TRENTON – Senate Majority Leader Barbara Buono and Assemblywoman Valerie Vainieri Huttle today unveiled the “Anti-Bullying Bill of Rights” – bipartisan legislation designed to combat harassment, intimidation and bullying among students. The lawmakers were joined by advocates and victims who shared their stories, some of whom played key roles in the crafting of this legislation, which entailed nearly a year of research and discussions with top bullying experts.
The bipartisan measure is also sponsored by Senator Diane Allen (R-Burlington) and Assemblywoman Mary Pat Angelini (R-Monmouth).
“Our efforts today are based on the very simple belief that no child should ever be afraid of going to school,” said Buono (D-Middlesex). “The concept of bullying can no longer be confined to the tough kid on the playground, roughing up classmates for lunch money. We must accept that kids can be bullied at any time and any place, whether it be face-to-face or through hateful messages on a cell phone. We must protect our kids and allow them to grow up free of the emotional pain that can lead them into despair that life is not worth living.”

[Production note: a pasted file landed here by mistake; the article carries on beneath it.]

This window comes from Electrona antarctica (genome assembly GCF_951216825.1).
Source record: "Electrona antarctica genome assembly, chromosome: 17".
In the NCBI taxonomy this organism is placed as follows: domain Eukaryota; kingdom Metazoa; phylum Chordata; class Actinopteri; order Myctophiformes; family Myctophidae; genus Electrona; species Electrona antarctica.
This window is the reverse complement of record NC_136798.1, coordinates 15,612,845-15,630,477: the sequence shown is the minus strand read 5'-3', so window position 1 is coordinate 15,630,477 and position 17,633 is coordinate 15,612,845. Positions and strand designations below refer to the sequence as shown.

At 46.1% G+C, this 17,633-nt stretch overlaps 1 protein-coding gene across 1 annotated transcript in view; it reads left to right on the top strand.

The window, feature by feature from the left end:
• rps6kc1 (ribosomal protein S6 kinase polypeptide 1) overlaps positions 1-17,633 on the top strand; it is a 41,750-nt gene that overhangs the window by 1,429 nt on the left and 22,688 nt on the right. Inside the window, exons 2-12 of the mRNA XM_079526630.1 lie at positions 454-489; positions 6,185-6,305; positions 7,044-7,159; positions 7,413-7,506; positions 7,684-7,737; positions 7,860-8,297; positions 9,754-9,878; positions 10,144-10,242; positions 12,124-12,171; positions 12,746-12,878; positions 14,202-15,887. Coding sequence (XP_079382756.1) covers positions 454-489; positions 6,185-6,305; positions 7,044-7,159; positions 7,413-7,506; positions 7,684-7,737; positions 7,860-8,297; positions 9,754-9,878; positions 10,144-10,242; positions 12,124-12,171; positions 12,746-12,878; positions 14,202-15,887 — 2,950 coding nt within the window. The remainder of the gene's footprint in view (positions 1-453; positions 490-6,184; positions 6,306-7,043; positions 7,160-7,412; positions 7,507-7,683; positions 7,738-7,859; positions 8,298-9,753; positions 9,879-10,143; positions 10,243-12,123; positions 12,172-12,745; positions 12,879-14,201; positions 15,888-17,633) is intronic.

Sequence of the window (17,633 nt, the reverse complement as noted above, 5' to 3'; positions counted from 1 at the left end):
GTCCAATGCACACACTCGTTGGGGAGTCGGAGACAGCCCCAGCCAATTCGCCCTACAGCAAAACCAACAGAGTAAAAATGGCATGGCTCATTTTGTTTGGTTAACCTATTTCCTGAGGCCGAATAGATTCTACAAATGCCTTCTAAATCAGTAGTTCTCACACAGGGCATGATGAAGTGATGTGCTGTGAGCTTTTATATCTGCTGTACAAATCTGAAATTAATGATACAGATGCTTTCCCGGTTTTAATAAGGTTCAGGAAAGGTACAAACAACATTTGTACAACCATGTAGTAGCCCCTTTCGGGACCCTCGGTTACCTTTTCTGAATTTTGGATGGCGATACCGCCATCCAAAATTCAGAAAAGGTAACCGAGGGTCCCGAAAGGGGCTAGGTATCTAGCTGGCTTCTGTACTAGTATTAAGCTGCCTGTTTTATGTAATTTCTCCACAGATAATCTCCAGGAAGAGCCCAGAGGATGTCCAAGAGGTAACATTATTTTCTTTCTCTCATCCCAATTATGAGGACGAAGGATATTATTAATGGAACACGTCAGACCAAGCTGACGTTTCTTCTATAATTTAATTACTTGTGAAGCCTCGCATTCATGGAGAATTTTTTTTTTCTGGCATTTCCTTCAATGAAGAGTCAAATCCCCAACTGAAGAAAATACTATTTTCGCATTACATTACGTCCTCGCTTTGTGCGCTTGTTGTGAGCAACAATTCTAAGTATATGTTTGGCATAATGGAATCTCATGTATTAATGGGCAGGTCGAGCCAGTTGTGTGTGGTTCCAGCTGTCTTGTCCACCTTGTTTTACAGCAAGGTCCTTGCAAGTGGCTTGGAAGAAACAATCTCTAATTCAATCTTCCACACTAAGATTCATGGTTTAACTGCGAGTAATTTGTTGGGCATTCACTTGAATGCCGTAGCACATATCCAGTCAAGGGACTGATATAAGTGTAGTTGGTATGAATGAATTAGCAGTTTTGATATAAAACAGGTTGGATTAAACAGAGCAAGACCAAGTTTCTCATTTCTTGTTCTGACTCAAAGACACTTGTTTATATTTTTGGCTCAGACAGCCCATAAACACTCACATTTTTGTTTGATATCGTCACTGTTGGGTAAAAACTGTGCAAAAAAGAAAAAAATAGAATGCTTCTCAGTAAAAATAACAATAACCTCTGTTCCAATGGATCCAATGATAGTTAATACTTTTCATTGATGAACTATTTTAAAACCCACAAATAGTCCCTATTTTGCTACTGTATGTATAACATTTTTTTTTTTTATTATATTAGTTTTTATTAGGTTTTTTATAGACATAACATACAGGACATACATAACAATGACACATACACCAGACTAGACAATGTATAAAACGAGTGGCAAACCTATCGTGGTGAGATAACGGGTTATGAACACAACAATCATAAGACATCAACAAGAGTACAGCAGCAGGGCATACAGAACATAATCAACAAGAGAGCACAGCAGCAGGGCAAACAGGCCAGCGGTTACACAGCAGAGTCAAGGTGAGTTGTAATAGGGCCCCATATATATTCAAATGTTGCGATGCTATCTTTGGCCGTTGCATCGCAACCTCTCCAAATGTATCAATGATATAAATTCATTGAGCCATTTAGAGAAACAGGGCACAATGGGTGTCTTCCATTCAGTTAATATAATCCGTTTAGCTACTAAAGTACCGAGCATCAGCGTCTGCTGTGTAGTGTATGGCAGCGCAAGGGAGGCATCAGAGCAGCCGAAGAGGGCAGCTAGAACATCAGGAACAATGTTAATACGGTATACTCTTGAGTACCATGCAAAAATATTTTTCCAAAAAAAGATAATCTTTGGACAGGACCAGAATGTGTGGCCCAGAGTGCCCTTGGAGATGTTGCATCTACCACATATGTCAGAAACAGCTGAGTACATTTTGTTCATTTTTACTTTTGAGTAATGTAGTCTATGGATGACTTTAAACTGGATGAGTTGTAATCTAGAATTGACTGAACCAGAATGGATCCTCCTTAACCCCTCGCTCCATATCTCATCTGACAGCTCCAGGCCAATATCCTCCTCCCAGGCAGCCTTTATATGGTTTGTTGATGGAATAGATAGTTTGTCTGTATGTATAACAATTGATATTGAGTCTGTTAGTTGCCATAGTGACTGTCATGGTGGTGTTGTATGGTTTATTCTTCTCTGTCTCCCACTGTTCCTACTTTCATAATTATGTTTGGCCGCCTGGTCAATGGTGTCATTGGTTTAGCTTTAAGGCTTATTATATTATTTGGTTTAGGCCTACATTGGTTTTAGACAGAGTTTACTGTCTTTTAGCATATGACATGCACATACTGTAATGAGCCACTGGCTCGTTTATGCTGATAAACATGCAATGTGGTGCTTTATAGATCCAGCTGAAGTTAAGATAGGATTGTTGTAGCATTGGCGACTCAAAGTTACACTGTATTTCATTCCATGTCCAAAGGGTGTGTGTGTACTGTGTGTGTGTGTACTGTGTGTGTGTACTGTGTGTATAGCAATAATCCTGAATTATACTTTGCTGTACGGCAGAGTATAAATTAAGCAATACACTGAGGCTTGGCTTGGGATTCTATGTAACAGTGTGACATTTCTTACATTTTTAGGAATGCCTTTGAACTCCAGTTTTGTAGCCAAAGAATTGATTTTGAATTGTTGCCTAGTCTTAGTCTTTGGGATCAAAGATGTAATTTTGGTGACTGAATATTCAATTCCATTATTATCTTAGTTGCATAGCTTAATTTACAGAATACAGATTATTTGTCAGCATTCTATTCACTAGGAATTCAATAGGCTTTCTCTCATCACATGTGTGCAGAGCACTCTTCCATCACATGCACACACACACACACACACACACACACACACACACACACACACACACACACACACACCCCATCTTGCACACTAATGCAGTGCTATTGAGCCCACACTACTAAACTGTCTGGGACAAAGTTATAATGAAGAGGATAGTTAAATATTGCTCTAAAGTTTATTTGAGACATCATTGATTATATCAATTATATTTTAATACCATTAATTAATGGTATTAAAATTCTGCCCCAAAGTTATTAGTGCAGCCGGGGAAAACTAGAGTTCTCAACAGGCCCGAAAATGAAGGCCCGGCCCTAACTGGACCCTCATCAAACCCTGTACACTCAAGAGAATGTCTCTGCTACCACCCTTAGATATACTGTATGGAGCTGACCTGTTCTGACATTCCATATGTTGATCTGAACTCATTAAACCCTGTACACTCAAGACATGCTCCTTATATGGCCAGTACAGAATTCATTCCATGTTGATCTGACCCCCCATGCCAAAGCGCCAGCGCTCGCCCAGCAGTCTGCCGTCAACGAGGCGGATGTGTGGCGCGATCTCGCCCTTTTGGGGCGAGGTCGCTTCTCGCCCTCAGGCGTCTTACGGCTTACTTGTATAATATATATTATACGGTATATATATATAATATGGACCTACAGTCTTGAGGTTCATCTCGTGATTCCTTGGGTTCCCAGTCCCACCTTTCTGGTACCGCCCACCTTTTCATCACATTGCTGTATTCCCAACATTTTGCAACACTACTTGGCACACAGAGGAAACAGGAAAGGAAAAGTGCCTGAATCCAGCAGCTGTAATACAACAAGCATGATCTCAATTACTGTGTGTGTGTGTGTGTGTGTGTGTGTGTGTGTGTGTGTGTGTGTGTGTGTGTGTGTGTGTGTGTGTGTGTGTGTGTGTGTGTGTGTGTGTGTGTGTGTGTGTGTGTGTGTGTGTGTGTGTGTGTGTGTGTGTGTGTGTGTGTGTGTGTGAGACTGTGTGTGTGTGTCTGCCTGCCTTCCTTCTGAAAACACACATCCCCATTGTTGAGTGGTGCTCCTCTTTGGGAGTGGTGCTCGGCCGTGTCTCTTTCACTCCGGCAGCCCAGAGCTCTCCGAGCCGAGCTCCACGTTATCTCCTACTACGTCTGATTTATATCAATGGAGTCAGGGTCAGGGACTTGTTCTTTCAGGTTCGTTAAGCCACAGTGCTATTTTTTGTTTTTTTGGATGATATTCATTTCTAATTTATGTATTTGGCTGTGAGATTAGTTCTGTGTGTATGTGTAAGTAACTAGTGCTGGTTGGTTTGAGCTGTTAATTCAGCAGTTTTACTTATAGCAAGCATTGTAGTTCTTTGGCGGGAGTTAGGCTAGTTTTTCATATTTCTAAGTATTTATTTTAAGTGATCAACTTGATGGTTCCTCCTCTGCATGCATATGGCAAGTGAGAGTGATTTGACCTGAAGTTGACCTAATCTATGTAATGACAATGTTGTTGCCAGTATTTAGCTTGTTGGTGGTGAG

“The truth is that every day there is a student in an elementary school, high school or even a college who feels a sense of fear and emotional dread every time he or she steps foot into the school building or signs onto the internet,” said Vainieri Huttle (D-Bergen). “The negative impacts can be life long. For some students, it will hinder their academic performance. For others, it will mean something unspeakably worse. This bill is about changing the culture that drives these incidents and ensuring that when they do occur, they are properly addressed.”
The Anti-Bullying Bill of Rights is designed to raise awareness of bullying, harassment, and intimidation in schools and prevent instances of abuse. The sponsors noted that the bill employs smart and efficient uses of existing resources.
The process of crafting such broad legislation began in January following the issuance of a December 2009 report by the New Jersey Commission on Bullying in Schools, which was established by the Governor and Legislature to study the issue of school harassment, intimidation and bullying and make recommendations on how to reduce such incidents.